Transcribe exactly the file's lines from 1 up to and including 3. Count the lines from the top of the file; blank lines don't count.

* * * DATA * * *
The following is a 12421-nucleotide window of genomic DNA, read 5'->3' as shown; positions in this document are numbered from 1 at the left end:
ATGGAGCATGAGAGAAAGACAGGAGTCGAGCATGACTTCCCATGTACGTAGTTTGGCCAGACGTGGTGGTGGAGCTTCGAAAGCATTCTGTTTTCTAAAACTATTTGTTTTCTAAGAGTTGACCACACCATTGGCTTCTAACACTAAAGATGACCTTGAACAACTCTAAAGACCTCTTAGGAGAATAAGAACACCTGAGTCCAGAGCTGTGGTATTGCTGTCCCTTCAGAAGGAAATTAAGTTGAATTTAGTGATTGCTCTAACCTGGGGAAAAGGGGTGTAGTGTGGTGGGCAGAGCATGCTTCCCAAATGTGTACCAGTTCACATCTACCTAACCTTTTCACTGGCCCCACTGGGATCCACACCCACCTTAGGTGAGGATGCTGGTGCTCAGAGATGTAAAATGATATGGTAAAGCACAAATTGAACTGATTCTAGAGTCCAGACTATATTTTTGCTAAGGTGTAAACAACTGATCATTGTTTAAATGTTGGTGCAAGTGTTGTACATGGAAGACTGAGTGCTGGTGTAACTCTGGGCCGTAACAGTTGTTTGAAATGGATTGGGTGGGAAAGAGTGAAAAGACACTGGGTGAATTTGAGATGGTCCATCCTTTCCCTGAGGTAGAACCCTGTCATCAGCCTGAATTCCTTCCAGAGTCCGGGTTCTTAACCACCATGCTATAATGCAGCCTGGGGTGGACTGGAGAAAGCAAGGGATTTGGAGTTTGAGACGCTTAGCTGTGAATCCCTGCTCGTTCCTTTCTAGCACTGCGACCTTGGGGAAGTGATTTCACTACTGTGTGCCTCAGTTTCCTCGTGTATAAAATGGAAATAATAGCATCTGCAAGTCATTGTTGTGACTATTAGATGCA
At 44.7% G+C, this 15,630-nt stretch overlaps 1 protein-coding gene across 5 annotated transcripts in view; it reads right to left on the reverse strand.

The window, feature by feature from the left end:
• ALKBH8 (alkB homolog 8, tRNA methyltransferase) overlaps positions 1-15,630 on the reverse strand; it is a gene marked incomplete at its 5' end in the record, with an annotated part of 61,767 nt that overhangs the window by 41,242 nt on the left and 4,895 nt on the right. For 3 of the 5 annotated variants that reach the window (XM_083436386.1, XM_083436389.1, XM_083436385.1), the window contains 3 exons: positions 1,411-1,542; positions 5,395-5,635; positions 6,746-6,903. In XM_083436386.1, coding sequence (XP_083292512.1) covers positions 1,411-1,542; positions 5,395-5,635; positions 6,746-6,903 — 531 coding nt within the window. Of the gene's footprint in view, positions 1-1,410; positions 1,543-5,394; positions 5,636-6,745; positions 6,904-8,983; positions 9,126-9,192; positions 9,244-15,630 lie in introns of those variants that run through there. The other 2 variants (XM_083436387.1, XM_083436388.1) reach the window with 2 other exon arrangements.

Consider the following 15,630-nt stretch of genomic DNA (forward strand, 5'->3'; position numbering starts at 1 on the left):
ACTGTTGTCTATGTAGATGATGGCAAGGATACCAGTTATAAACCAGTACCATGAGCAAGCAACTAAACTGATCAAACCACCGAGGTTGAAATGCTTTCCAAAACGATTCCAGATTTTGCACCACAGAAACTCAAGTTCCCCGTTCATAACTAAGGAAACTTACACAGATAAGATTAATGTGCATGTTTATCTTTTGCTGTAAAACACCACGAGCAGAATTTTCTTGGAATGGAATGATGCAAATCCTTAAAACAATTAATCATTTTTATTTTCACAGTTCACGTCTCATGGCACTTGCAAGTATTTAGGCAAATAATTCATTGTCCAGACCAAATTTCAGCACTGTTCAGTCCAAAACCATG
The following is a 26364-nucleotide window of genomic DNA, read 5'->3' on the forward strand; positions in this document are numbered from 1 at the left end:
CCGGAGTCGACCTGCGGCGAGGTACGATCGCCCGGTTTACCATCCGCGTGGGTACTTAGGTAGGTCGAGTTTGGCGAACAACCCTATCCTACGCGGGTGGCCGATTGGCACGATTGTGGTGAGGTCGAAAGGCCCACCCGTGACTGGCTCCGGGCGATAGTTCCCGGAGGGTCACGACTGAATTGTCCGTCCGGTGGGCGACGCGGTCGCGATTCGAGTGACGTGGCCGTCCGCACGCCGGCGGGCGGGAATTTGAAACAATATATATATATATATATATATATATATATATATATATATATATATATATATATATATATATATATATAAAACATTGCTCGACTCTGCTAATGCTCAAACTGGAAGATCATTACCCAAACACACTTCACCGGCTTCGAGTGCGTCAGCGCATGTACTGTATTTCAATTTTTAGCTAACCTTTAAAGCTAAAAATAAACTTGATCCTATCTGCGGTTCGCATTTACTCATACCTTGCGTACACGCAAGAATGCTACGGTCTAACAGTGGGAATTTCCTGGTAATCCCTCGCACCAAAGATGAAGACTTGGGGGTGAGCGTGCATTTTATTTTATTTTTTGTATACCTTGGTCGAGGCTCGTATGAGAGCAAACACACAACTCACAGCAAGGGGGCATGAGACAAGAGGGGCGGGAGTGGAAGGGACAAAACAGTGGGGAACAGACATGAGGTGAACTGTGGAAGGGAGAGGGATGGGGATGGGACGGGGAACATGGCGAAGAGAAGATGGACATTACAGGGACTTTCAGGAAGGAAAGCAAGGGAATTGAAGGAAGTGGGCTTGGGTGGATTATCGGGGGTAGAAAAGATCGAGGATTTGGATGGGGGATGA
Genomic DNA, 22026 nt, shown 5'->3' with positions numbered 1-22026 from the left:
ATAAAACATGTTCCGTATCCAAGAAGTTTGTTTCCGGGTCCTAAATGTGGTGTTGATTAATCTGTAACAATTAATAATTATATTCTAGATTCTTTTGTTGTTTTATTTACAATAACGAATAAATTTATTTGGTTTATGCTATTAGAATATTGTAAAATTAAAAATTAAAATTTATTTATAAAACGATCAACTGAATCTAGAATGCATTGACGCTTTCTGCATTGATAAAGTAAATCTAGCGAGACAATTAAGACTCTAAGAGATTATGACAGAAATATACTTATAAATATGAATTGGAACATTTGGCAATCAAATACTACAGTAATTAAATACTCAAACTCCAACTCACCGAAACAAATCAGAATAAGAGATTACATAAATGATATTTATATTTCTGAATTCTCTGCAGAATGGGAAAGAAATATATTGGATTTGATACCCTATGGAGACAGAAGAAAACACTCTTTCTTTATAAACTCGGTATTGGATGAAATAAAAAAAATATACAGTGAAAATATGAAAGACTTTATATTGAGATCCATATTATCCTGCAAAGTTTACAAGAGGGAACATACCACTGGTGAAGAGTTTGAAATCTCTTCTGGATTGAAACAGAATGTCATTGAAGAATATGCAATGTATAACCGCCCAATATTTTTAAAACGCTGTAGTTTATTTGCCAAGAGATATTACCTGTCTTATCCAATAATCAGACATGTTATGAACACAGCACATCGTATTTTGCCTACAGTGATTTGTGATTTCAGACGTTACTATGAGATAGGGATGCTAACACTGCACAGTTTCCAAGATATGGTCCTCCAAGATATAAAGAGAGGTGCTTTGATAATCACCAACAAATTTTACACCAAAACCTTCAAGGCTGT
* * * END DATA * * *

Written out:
The following is a 12421-nucleotide window of genomic DNA, read 5'->3' as shown; positions in this document are numbered from 1 at the left end:
ATGGAGCATGAGAGAAAGACAGGAGTCGAGCATGACTTCCCATGTACGTAGTTTGGCCAGACGTGGTGGTGGAGCTTCGAAAGCATTCTGTTTTCTAAAACTATTTGTTTTCTAAGAGTTGACCACACCATTGGCTTCTAACACTAAAGATGACCTTGAACAACTCTAAAGACCTCTTAGGAGAATAAGAACACCTGAGTCCAGAGCTGTGGTATTGCTGTCCCTTCAGAAGGAAATTAAGTTGAATTTAGTGATTGCTCTAACCTGGGGAAAAGGGGTGTAGTGTGGTGGGCAGAGCATGCTTCCCAAATGTGTACCAGTTCACATCTACCTAACCTTTTCACTGGCCCCACTGGGATCCACACCCACCTTAGGTGAGGATGCTGGTGCTCAGAGATGTAAAATGATATGGTAAAGCACAAATTGAACTGATTCTAGAGTCCAGACTATATTTTTGCTAAGGTGTAAACAACTGATCATTGTTTAAATGTTGGTGCAAGTGTTGTACATGGAAGACTGAGTGCTGGTGTAACTCTGGGCCGTAACAGTTGTTTGAAATGGATTGGGTGGGAAAGAGTGAAAAGACACTGGGTGAATTTGAGATGGTCCATCCTTTCCCTGAGGTAGAACCCTGTCATCAGCCTGAATTCCTTCCAGAGTCCGGGTTCTTAACCACCATGCTATAATGCAGCCTGGGGTGGACTGGAGAAAGCAAGGGATTTGGAGTTTGAGACGCTTAGCTGTGAATCCCTGCTCGTTCCTTTCTAGCACTGCGACCTTGGGGAAGTGATTTCACTACTGTGTGCCTCAGTTTCCTCGTGTATAAAATGGAAATAATAGCATCTGCAAGTCATTGTTGTGACTATTAGATGCA
At 44.7% G+C, this 15,630-nt stretch overlaps 1 protein-coding gene across 5 annotated transcripts in view; it reads right to left on the reverse strand.